# Starting of transitions # {#starting} Associated with each top-level browsing context is a current transition generation that is incremented on each style change event. Each time a new transition is generated, the current value of the (already incremented) current transition generation is stored as the transition's transition generation. ## The transition property name ## {#transition-property-name} Although the 'transition-property' may specify shorthand properties and the ''all'' keyword, individual transitions are generated for each longhand sub-property that is animatable. The expanded transition property name of a transition is the name of the longhand sub-property for which the transition was generated (e.g. 'border-left-width'). ## Owning element ## {#owning-element-section} The owning element of a transition refers to the element or pseudo-element to which the 'transition-property' property was applied that generated the animation. If a transition was generated directly by script (e.g. using the {{CSSTransition}} constructor) then it has no owning element. If a transition generated using the markup defined in this specification is later disassociated from that markup because it is cancelled or replaced by a newer transition, the animation is disassociated from its owning element (that is, it has no owning element from that point forwards). Issue: Define the above more precisely once we rewrite firing of transitions in terms of Web Animations concepts (specifically when we spell out when we cancel an animation). ## Animation composite order ## {#animation-composite-order} Animations generated from the markup and interfaces (e.g. the {{CSSTransition}} constructor) defined in this specification have an animation type of ‘CSS Transition’. CSS Transitions have an earlier composite order that CSS Animations and animations without a specific animation type. Within the set of CSS Transitions, two animations A and B are sorted in composite order (first to last) as follows: 1. If neither A nor B has an owning element, sort based on their relative position in the global animation list. 1. Otherwise, if only one of A or B has an owning element, let the animation with an owning element sort first. 1. Otherwise, if the owning element of A and B differs, sort A and B by tree order of their corresponding owning elements. With regard to pseudo-elements, the sort order is as follows: * element * ::before * ::after * element children 1. Otherwise, if A and B have different transition generation values, sort by their corresponding transition generation in ascending order. 1. Otherwise, sort A and B in ascending order by the Unicode codepoints that make up the expanded transition property name of each transition (i.e. without attempting case conversion and such that ‘-moz-column-width’ sorts before ‘column-width’). Transitions generated using the markup defined in this specification are not added to the global animation list when they are created. Instead, these animations are appended to the global animation list at the first moment when they transition out of the idle play state after being disassociated from their owning element. Transitions that have been disassociated from their owning element but are still idle do not have a defined composite order. Note, this behavior relies on the fact that disassociating a transition from its owning element always causes it to enter (or remain) in the idle play state. Transitions created using the {{CSSTransition}} constructor are appended to the global animation list at the moment they are constructed. # Transition Events # {#transition-events} ## Types of TransitionEvent ## {#transition-event-types}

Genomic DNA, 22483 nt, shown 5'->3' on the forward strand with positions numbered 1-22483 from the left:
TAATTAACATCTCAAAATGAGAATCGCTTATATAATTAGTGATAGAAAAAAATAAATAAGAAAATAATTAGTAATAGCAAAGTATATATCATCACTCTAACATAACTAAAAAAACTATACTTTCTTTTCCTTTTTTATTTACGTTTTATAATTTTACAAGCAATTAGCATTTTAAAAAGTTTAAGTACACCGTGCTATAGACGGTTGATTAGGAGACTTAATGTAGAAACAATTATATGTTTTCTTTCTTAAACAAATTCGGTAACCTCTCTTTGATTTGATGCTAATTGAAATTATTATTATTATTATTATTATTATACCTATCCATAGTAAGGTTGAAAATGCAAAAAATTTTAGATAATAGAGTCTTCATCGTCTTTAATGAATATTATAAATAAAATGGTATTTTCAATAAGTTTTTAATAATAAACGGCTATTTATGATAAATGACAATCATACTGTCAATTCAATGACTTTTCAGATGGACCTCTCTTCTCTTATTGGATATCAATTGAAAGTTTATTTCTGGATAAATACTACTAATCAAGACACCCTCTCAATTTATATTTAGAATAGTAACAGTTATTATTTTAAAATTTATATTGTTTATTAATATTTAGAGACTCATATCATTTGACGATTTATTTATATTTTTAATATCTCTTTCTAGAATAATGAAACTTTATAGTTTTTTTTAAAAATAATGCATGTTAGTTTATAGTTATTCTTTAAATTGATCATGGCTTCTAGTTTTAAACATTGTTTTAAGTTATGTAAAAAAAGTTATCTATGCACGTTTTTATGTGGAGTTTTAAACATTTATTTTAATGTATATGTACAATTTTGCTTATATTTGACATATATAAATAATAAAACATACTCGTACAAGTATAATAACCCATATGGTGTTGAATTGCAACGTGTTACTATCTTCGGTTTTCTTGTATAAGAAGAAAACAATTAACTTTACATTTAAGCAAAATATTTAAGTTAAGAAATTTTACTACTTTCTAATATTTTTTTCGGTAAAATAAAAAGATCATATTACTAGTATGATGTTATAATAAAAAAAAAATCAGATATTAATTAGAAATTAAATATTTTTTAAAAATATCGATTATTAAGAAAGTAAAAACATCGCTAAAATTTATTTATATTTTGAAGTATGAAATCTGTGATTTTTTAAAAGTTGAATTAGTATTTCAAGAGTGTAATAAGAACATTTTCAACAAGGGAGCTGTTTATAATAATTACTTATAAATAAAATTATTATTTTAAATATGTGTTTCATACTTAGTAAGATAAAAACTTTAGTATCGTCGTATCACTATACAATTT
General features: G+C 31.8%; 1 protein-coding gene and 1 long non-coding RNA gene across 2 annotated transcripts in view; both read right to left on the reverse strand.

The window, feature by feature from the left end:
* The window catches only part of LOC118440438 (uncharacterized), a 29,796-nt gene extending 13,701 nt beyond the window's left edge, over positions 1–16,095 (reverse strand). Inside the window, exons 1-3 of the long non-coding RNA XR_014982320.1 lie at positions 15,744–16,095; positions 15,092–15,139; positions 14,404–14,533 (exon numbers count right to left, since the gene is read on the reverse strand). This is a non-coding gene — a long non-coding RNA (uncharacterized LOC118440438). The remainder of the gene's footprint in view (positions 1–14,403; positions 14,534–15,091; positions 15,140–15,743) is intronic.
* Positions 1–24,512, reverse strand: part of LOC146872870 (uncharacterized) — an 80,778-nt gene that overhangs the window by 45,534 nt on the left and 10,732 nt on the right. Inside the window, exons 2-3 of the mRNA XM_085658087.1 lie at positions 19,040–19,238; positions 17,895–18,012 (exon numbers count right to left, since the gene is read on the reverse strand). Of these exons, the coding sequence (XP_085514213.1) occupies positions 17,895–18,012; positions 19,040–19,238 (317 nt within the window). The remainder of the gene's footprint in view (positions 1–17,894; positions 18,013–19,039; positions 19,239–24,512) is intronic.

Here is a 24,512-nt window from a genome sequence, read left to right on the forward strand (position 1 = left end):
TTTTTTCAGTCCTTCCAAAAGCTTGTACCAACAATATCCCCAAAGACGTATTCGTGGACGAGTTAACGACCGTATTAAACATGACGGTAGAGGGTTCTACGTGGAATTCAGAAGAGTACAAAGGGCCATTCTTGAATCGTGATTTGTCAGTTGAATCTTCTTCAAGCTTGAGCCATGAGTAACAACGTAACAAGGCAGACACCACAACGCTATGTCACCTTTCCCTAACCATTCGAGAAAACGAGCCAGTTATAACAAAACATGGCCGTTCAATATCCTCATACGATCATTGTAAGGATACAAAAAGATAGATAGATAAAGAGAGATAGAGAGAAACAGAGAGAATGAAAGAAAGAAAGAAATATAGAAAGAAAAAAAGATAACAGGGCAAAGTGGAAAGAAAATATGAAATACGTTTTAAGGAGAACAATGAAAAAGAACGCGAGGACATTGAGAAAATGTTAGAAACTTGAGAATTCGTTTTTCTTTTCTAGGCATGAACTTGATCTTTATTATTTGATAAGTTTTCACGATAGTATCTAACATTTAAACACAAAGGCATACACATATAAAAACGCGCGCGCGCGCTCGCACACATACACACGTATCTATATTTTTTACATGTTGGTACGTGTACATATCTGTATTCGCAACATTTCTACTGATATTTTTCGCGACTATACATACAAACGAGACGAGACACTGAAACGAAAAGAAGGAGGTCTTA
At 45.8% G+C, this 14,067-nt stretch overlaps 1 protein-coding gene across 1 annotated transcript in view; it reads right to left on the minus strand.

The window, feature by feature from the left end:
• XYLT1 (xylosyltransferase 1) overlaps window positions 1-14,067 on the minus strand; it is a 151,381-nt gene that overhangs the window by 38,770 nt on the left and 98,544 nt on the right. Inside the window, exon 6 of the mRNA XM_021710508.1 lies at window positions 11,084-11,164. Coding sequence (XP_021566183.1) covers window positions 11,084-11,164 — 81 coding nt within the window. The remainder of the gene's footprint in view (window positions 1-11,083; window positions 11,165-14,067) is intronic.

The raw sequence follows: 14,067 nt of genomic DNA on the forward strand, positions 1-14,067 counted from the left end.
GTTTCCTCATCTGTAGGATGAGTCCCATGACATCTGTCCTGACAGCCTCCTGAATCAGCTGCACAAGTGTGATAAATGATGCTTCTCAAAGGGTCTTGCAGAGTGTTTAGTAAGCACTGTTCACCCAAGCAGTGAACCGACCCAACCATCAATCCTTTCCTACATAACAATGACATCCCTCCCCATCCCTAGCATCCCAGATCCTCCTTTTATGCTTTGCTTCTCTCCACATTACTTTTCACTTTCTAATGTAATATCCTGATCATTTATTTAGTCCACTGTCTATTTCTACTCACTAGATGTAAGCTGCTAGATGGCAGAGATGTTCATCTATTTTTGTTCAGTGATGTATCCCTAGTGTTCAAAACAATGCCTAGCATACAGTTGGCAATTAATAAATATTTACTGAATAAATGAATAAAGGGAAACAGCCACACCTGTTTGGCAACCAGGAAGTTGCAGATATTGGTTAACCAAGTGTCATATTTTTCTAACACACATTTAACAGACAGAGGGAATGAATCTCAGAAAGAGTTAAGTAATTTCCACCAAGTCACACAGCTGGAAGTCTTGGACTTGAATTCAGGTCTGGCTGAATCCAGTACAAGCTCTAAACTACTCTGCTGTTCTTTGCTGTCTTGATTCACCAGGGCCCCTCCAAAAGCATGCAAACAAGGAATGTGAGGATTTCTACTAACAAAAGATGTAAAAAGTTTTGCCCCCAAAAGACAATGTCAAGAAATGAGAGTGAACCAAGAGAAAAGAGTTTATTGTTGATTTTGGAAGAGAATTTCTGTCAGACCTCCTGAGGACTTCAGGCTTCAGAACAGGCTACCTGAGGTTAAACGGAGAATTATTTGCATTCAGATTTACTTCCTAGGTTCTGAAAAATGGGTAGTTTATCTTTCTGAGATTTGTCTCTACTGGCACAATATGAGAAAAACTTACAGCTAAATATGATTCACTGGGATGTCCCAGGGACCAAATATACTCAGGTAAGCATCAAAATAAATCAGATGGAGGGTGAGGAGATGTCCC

The additional types of transition events that can occur are: